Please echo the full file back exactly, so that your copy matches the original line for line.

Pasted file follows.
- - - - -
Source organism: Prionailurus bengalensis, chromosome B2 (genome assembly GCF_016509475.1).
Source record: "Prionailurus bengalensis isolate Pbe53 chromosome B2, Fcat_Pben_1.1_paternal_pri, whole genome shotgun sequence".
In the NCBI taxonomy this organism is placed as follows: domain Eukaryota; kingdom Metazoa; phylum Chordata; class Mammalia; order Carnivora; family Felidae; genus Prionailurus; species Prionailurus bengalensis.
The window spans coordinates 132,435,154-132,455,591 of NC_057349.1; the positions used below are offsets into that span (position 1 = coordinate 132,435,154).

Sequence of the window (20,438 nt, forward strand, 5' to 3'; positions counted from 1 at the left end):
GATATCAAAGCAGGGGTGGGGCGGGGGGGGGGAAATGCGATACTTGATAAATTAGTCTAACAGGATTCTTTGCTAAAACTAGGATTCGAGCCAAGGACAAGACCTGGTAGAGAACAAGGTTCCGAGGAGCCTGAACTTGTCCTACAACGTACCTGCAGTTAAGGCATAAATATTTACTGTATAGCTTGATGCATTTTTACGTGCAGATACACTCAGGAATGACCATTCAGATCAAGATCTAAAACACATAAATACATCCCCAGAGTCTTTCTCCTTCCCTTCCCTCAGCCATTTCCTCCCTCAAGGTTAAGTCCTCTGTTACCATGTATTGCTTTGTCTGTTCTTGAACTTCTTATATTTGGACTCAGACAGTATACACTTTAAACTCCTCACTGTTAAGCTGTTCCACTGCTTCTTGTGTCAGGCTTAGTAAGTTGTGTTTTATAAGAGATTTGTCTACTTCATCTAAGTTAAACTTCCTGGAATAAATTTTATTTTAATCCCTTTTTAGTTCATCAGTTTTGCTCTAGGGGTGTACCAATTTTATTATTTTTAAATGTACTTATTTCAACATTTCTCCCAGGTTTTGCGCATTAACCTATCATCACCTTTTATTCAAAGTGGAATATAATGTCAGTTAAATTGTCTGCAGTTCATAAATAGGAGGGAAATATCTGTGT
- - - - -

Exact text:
Source organism: Prionailurus bengalensis, chromosome B2 (genome assembly GCF_016509475.1).
Source record: "Prionailurus bengalensis isolate Pbe53 chromosome B2, Fcat_Pben_1.1_paternal_pri, whole genome shotgun sequence".
In the NCBI taxonomy this organism is placed as follows: domain Eukaryota; kingdom Metazoa; phylum Chordata; class Mammalia; order Carnivora; family Felidae; genus Prionailurus; species Prionailurus bengalensis.
The window spans coordinates 132,435,154-132,455,591 of NC_057349.1; the positions used below are offsets into that span (position 1 = coordinate 132,435,154).

Sequence of the window (20,438 nt, forward strand, 5' to 3'; positions counted from 1 at the left end):
GATATCAAAGCAGGGGTGGGGCGGGGGGGGGGAAATGCGATACTTGATAAATTAGTCTAACAGGATTCTTTGCTAAAACTAGGATTCGAGCCAAGGACAAGACCTGGTAGAGAACAAGGTTCCGAGGAGCCTGAACTTGTCCTACAACGTACCTGCAGTTAAGGCATAAATATTTACTGTATAGCTTGATGCATTTTTACGTGCAGATACACTCAGGAATGACCATTCAGATCAAGATCTAAAACACATAAATACATCCCCAGAGTCTTTCTCCTTCCCTTCCCTCAGCCATTTCCTCCCTCAAGGTTAAGTCCTCTGTTACCATGTATTGCTTTGTCTGTTCTTGAACTTCTTATATTTGGACTCAGACAGTATACACTTTAAACTCCTCACTGTTAAGCTGTTCCACTGCTTCTTGTGTCAGGCTTAGTAAGTTGTGTTTTATAAGAGATTTGTCTACTTCATCTAAGTTAAACTTCCTGGAATAAATTTTATTTTAATCCCTTTTTAGTTCATCAGTTTTGCTCTAGGGGTGTACCAATTTTATTATTTTTAAATGTACTTATTTCAACATTTCTCCCAGGTTTTGCGCATTAACCTATCATCACCTTTTATTCAAAGTGGAATATAATGTCAGTTAAATTGTCTGCAGTTCATAAATAGGAGGGAAATATCTGTGT